Getting CGI scripts to work on Mac OS X's built-in web server
One of the countless nice things about Mac OS X is that it comes with a whole bunch of Unix stuff free because of the Unix base it's been rebuilt on. If you know how to use Unix, you can do all kinds of stuff with it.
I don't know how to use Unix very well.
Fortunately I've got a few friends who do. I still hit snags though when I'm doing something they've never done before. Case in point, I've been learning Perl lately. I've been doing a lot of site maintenance on E2 with automated scripts I've written, most notably filling in the gaps where the original Webster 1913 autonoder missed a few spots (huge thanks to mauler for his help with this). Getting Perl running on the Mac isn't a huge deal, since OS X comes with Perl pre-installed. The snag I hit was when I tried to start testing CGI scripts on my local machine.
I've done some CGI already, enough to get cookies working and build a simple content management system for web sites. But uploading to my friend's server, changing the permissions, bug testing, wash, rinse, repeat is pretty slow and tedious compared to doing it right on my own hard drive. So I really wanted to get this running.
Getting the Apache web server running is a matter of clicking "Personal Web Sharing" in System Preferences. Getting CGI enabled was a little trickier.
There is a file at /etc/httpd/httpd.conf where you can configure some details for the Apache web server. Several web sites will be more than happy to tell you what to change in this file in order to get CGI running. What they won't tell you is the second file you need to edit, /private/etc/httpd/users/*.conf, where * is your login name under OS X. The location of this file is found all the way at the bottom of httpd.conf.
Without further ado, this is what you need to do to get CGI scripts running on Mac OS X's built-in Apache server. First open the terminal (Applications/Utilities/Terminal) and type sudo pico /etc/httpd/httpd.conf to edit the configuration file. This file is owned by root user, so the sudo command gives you temporary root access, after asking for the root password. pico invokes the Unix Pico editor, a command-line text editor. The important commands are listed across the bottom. Control-W is the "find" command, which you will be using a lot because this file is really big. Control-O saves, and Control-X exits.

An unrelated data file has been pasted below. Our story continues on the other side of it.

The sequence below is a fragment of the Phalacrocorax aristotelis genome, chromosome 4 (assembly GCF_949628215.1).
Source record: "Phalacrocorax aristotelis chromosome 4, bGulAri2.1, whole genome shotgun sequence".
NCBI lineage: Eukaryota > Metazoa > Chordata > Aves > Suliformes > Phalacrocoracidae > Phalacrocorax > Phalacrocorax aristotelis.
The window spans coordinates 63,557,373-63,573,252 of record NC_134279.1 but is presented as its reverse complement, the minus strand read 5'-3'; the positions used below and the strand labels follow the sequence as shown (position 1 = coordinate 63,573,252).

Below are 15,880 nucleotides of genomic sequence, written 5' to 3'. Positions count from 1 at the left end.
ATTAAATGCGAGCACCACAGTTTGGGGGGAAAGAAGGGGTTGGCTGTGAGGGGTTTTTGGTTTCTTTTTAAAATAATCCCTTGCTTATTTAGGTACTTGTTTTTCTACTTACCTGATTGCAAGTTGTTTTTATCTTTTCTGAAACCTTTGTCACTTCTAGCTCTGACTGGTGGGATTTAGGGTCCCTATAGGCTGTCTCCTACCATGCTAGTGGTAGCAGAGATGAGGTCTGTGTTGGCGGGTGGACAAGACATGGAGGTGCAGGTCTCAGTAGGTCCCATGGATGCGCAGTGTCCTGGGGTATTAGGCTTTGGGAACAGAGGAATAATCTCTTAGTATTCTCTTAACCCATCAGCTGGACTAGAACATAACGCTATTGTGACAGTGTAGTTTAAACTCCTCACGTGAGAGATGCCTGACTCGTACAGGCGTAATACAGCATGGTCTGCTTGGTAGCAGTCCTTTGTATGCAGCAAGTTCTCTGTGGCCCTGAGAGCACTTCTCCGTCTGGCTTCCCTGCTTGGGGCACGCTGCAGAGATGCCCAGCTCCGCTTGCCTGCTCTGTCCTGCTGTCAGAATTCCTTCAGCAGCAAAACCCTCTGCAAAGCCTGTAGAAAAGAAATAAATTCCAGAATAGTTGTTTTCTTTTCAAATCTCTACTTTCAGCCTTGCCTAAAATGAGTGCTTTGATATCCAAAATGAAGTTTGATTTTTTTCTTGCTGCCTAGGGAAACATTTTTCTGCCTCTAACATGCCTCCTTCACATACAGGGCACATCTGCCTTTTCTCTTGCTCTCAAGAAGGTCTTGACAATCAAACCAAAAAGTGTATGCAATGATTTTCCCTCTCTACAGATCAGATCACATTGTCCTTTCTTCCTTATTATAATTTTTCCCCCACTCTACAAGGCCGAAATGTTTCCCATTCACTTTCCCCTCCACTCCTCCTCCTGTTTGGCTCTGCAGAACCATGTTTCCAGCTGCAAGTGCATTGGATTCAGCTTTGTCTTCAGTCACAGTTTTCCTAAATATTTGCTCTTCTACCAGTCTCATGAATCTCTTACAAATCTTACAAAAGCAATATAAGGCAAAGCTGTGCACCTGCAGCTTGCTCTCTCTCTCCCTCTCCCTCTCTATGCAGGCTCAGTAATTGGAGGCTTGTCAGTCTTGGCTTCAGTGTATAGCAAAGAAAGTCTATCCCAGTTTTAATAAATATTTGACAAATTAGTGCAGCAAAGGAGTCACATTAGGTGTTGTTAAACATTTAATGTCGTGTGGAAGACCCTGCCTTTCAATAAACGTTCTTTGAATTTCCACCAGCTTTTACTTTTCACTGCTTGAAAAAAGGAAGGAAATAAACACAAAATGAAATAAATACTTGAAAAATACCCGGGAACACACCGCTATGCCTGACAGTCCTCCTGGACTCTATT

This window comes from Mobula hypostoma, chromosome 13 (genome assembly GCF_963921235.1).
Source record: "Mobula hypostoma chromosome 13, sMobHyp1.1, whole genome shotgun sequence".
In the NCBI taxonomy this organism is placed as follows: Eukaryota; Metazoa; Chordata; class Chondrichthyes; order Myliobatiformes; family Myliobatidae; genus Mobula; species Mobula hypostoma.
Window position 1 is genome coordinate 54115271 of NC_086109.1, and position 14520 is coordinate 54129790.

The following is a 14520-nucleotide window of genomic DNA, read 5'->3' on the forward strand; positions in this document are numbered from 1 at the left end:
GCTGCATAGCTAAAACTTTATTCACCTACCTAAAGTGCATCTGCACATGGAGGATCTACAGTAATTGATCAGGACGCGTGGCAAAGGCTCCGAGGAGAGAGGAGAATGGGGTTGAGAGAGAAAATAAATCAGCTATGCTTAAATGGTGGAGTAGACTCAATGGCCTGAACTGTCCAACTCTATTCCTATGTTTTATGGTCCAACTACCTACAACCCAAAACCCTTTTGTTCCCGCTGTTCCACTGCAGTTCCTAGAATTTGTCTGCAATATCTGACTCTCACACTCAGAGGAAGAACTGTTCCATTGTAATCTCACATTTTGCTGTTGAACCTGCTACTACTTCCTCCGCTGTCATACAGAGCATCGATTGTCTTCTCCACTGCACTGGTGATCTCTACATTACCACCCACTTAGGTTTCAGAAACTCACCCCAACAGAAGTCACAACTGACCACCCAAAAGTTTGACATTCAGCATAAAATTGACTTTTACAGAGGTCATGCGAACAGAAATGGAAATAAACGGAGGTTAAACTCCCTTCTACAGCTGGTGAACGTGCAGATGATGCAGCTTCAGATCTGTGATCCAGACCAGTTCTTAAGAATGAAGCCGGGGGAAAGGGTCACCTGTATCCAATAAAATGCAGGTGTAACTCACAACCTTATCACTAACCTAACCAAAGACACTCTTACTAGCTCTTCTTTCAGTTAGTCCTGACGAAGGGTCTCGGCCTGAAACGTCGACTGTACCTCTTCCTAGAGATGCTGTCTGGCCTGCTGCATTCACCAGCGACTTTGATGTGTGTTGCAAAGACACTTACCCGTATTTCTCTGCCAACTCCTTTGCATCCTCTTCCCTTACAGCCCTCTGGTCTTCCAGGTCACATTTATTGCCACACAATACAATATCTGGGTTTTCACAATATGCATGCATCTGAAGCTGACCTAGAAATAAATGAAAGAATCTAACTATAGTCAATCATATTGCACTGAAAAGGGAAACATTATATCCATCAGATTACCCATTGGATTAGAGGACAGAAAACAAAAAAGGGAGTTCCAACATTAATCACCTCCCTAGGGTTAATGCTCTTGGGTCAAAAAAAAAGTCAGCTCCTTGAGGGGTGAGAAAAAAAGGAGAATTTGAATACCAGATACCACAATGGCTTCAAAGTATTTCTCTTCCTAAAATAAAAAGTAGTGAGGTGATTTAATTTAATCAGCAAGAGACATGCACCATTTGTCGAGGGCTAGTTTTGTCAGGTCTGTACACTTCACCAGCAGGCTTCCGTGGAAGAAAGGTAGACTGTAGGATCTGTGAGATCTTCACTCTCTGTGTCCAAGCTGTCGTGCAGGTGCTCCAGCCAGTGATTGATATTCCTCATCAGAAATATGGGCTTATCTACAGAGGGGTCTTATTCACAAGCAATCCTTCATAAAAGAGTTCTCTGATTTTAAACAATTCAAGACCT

The first two edits listed blow are adding something to the line. The last three edits are simply removing the # from the beginning of the line. The # turns the line into a "comment", or an ignored instruction.
Options Indexes FollowSymLinks MultiViews → Options Indexes FollowSymLinks MultiViews ExecCGI Includes
DirectoryIndex index.html → DirectoryIndex index.html index.shtml
#Addhandler cgi-script .cgi → Addhandler cgi-script .cgi
#AddType text/html .shtml → AddType text/html .shtml
#AddHandler server-parsed .shtml → AddHandler server-parsed .shtml
Almost done! All we have to do to finish is sudo pico /private/etc/httpd/users/*.conf and just add one thing.
Options Indexes MultiViews → Options Indexes MultiViews ExecCGI Includes
And we're done! Just write a simple "Hello World!" program and put it in your Sites directory to test it. Here's a sample:
print "Content-type: text/html\n\n";
print "<h2>Hello, World!</h2>\n";
It took me a while to find this out. When I tried running a CGI script after making only the first file's changes, I was given a FORBIDDEN error message on my web browser. Turning to the Console (Applications/Utilities/Console), I was able to view the Logs, in this case /var/log/ → httpd → error_log. The error message was Options ExecCGI is off in this directory. Looking up this error message in Google pulled up some web pages that told me about the second file I had to edit.